And if you're looking for a reason why I'm not happy, it's right there in the previous paragraph.

In order for a defense to be successful taking away what an offense is good at, they have two different options:

  • They can do it with their base packages, which - if it works - means the offense is probably toast. This kind of thing is reserved for the elite defenses like Alabama's; even when Alabama blitzes, it's a safe blitz with 6 in coverage.
  • They can scheme and cheat and call blitzes to generate pressure in awkward areas and awkward ways and hope the offense isn't good enough, smart enough, or talented enough to take advantage of it.
That second option isn't going to work in conference play, and it's what we're stuck with. Offenses, when confronted with defenses that will sell out to stop something, should be (and in most cases, are) good enough to recognize two things:
  • What the defense is trying to take away, and
  • The big hole that's left as a result of the thing the defense is trying to take away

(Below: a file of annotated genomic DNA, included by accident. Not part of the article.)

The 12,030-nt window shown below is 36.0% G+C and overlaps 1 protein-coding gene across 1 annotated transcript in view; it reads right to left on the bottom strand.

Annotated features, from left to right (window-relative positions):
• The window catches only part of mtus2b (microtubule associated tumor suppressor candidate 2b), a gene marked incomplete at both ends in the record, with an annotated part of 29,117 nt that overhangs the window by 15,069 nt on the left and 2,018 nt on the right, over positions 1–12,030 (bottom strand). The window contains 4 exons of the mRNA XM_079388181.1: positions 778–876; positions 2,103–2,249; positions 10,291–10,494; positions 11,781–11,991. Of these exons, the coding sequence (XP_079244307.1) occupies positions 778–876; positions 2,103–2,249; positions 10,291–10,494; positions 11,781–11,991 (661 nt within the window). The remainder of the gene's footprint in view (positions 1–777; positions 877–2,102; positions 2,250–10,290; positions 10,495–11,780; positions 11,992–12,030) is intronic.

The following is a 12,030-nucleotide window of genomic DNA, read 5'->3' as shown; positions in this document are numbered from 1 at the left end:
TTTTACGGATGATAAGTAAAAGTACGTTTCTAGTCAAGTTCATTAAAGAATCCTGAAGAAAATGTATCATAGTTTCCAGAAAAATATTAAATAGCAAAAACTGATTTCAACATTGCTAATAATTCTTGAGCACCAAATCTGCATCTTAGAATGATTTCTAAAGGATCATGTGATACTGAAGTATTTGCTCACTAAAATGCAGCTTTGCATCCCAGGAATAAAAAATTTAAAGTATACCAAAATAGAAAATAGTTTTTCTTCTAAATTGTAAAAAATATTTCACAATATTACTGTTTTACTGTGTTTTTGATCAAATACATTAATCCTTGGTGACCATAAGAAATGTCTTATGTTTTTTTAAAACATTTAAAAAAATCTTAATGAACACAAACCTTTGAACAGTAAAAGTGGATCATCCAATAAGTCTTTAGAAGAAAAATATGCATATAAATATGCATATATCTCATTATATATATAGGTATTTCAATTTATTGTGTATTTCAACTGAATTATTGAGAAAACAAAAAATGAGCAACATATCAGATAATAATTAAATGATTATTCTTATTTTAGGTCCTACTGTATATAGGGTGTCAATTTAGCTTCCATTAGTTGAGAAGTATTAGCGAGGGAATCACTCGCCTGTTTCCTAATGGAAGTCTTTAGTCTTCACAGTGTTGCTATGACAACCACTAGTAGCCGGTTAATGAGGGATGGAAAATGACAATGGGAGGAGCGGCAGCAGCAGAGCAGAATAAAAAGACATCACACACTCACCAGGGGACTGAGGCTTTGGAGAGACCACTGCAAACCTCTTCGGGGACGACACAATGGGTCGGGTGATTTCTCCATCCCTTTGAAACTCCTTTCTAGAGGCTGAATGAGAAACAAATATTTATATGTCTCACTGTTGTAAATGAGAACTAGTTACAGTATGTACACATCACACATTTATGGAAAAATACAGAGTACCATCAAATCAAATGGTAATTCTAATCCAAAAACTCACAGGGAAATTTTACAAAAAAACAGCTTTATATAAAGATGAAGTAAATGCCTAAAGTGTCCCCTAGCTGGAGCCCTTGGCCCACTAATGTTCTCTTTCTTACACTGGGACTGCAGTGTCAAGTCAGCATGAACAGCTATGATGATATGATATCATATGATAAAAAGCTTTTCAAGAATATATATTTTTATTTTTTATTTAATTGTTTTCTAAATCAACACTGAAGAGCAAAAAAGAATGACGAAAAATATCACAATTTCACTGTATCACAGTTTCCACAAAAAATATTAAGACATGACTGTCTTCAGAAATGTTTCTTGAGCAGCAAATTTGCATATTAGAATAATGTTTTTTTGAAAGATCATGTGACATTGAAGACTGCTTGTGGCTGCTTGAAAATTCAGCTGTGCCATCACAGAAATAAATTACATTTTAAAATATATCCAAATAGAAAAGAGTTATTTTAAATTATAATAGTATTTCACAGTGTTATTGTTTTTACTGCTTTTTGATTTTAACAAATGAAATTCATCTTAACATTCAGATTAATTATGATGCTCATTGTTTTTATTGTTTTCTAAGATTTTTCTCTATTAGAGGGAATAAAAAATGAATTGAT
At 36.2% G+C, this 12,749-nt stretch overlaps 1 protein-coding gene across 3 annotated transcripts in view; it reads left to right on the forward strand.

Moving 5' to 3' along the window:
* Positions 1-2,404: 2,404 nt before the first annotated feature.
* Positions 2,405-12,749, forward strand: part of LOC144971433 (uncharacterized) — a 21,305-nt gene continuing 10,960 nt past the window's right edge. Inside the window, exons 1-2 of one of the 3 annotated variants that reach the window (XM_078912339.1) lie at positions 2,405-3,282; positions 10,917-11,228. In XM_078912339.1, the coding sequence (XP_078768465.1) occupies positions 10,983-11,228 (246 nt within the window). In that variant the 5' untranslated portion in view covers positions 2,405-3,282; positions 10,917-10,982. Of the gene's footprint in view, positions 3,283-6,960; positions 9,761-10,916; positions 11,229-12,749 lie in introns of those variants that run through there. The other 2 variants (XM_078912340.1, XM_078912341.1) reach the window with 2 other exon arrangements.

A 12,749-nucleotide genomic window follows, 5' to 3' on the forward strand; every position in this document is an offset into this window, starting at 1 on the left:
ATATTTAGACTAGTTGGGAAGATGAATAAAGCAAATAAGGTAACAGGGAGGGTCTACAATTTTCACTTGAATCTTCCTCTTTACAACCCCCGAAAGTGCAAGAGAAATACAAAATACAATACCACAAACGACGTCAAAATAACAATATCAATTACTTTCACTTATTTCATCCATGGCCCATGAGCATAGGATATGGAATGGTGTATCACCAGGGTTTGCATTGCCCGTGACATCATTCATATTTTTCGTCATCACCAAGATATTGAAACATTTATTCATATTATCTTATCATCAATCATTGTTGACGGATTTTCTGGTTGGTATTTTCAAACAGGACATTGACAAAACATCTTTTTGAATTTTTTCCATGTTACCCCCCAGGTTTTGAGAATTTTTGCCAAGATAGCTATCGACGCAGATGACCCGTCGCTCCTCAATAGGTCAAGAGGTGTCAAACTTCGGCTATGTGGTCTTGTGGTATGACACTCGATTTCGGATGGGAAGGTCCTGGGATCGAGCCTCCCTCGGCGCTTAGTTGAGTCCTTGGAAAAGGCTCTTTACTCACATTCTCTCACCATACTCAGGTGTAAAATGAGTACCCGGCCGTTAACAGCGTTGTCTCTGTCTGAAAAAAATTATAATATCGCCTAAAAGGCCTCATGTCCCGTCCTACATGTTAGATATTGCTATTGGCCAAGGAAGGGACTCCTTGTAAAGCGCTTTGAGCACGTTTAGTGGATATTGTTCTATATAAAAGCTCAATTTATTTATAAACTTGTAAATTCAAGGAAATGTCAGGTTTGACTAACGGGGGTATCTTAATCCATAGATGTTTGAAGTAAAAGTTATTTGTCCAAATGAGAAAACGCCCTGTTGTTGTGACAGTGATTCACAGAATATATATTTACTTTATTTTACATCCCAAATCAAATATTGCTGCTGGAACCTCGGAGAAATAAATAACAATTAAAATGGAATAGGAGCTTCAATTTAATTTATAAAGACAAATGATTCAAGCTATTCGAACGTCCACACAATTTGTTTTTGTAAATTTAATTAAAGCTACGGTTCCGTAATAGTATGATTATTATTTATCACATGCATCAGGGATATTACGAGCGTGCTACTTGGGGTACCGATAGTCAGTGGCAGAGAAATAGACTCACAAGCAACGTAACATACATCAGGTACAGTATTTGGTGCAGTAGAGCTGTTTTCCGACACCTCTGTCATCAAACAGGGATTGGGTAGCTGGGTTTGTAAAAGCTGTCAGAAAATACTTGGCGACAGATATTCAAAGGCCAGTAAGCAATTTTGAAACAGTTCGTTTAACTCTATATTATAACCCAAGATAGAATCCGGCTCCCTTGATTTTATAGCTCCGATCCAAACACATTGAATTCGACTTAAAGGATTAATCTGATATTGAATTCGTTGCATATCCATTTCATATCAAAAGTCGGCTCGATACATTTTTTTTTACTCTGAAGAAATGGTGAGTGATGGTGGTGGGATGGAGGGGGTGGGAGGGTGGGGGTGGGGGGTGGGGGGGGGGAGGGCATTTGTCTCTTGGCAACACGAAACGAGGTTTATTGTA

And hey look, Florida was nice enough to provide an example. I loved Tennessee's setup in the first half; Florida did one thing well on offense in the first two games of the season - block downhill. So, Tennessee set out to stop downhill runs (thanks, Daniel McCullers) - and, quite frankly, was pretty good at doing it. The problem wasn't the interior run blocking, not at first; it was the selling out to provide edge pressure - which, hey look, left giant holes on the edge. Take the Trey Burton TD (um, the first one); a Tennessee LB - Curt Maggitt, I think - sneaks up on the line right before the ball is snapped, leaving pretty much exactly the spot on the turf Burton waltzed through wide open. I'm not sure why Maggitt moved to a spot where he got himself blocked out of the play thanks to an offensive lineman already blocking someone, but I'm also not sure why Tennessee needed an edge rusher there.